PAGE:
Sportswriting Can Be A Helluva Hobby, But A Better Job!Posted: October 1, 2015 at 9:34 am
In sports, as in life, it seems that bad things come in threes. Three strikes and it’s back to the bench in baseball. A football team can be dragged into last place by a three-downs-and-out offense. And being whistled for a three-second violation is one of the worst ways to lose the basketball in an NBA game. So it should come as no surprise that a trio of the juiciest recent trademark squabbles have come straight from the fields of play.
Leading Off With a Hit
Purple passions flared in court when the owners of Barney, the Madonna of kid-vid, sued the Famous San Diego Chicken for trademark infringement. Chicken Ted Giannoulas ruffled the feathers of Texas-based Lyons Partnership by staging fake fights at baseball and basketball games in which he pummeled a Barney facsimile to the cheers of cynical fans across the nation, the Associated Press reports.
“Specifically, Giannoulas would punch, flip, stand on and otherwise assault the putative `Barney,”‘ contends the suit, which was filed in Texas in late 1997. The brouhaha has been brewing since Lyons told the Chicken to knock off the knockoff display in 1994. But Giannoulas allegedly kept on beating the stuffing out of the ersatz dinosaur.
“We have a sense of humor about Barney, but we take the children who make up Barney’s audience very seriously,” the suit said, adding that kids couldn’t tell the difference between the Chicken’s punching bag and the real Barney. The company is looking for a permanent injunction against the entertainer’s use of a dinosaur costume, along with at least $100,000 in damages for each Barney boxing match.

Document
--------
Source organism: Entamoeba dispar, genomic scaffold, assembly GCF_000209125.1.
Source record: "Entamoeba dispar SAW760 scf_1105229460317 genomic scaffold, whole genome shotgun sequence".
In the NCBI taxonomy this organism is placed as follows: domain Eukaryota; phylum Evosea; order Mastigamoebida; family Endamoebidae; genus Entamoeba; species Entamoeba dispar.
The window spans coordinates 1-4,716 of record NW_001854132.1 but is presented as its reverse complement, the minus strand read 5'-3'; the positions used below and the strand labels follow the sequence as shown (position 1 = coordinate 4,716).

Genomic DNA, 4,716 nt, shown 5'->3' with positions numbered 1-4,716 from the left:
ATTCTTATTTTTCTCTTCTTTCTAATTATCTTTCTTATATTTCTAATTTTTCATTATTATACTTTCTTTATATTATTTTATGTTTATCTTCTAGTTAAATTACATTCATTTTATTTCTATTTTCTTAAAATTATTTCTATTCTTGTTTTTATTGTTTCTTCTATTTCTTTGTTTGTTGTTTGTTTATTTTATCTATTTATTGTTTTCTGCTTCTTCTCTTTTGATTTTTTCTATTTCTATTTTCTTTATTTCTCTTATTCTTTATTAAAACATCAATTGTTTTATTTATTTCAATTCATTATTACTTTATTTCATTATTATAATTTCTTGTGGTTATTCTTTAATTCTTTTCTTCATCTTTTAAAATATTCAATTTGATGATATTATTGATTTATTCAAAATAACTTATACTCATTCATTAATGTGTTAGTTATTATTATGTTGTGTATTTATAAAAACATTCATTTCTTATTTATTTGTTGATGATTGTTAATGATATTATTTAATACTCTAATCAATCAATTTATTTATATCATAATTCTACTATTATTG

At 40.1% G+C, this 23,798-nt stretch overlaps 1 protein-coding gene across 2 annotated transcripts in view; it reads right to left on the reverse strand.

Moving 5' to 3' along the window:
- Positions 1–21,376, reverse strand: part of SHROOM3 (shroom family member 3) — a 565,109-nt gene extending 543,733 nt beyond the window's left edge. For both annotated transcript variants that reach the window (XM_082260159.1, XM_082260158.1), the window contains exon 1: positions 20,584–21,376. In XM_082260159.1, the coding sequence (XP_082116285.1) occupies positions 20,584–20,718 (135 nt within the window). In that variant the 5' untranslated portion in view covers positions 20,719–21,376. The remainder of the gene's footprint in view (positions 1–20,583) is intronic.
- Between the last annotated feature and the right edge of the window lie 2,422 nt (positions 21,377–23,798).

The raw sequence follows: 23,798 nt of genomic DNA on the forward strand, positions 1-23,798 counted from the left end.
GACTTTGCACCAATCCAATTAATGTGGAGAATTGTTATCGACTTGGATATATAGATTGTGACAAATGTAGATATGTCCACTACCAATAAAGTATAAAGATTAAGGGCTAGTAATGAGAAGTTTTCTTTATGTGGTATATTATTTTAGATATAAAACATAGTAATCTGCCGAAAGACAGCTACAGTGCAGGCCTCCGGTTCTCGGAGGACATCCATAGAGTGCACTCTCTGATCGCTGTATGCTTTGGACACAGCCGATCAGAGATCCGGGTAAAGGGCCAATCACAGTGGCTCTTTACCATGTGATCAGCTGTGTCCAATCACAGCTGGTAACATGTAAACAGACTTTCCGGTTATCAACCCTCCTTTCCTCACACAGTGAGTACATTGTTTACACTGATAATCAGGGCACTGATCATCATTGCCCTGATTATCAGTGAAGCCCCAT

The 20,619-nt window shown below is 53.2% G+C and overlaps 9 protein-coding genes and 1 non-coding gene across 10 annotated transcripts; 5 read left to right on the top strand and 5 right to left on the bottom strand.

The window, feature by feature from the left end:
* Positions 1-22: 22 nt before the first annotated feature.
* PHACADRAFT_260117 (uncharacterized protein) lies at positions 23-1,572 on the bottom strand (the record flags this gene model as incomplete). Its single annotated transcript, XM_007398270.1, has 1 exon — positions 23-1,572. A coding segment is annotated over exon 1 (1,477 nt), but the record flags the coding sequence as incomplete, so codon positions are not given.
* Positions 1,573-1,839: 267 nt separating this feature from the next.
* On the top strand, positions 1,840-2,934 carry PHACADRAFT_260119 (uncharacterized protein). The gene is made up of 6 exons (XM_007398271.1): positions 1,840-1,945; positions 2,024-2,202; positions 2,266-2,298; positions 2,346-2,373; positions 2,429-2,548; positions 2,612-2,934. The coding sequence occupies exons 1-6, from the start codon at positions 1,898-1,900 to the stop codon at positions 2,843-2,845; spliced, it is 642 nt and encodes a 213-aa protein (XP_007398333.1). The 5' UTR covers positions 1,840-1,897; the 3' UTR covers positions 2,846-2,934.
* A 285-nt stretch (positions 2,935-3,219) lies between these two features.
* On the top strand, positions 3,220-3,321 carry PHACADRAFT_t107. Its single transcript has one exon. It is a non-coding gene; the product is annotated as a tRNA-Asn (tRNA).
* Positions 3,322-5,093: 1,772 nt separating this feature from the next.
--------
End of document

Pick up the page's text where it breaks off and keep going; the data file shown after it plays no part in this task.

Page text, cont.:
A counter-punching Giannoulas said the performances were parody protected under the First Amendment. “There have been plenty of parodies of Barney,” he said. “They probably think that the Chicken is easy picking.”
Ka-reemed in Court?
Basketball great Kareem Abdul-Jabbar, he of the skyhook that helped him score more points than any other NBA player, is trying for a legal slam dunk on Miami Dolphins running back Karim Abdul-Jabbar for taking both his name and the #33 off of his back. The L.A. Lakers legend has sued the gridiron sensation for infringement.
In 1968, then-UCLA hoops star Lew Alcindor changed his name to Kareem Abdul-Jabbar. In 1995, then-UCLA football star Sharmon Shaw changed his name to Karim Abdul-Jabbar. Karim the younger reportedly doesn’t see any cause for concern, saying the name was given to him during a Muslim religious ceremony. Kareem the elder countered that the man who followed so closely in his footsteps could have selected among several other names in that ceremony–and he should have done just that to avoid fan confusion.
“That religious element is why you haven’t heard more joking about this among NFL announcers, and why it kind of went unquestioned when [Karim] burst forth onto the national scene,” noted news anchor Brian Williams on MSNBC.
Making matters worse is the that Karim seems poised for stardom, after becoming the only Dolphin to rush for more than 1,000 yards in his rookie season. And Kareem, recently voted one of the 50 greatest NBA players of all time, is trying to jump-start a movie career that has slumped since 1980’s hit comedy Airplane! to such straight-to-video fare as 1994’s Slam Dunk Ernest.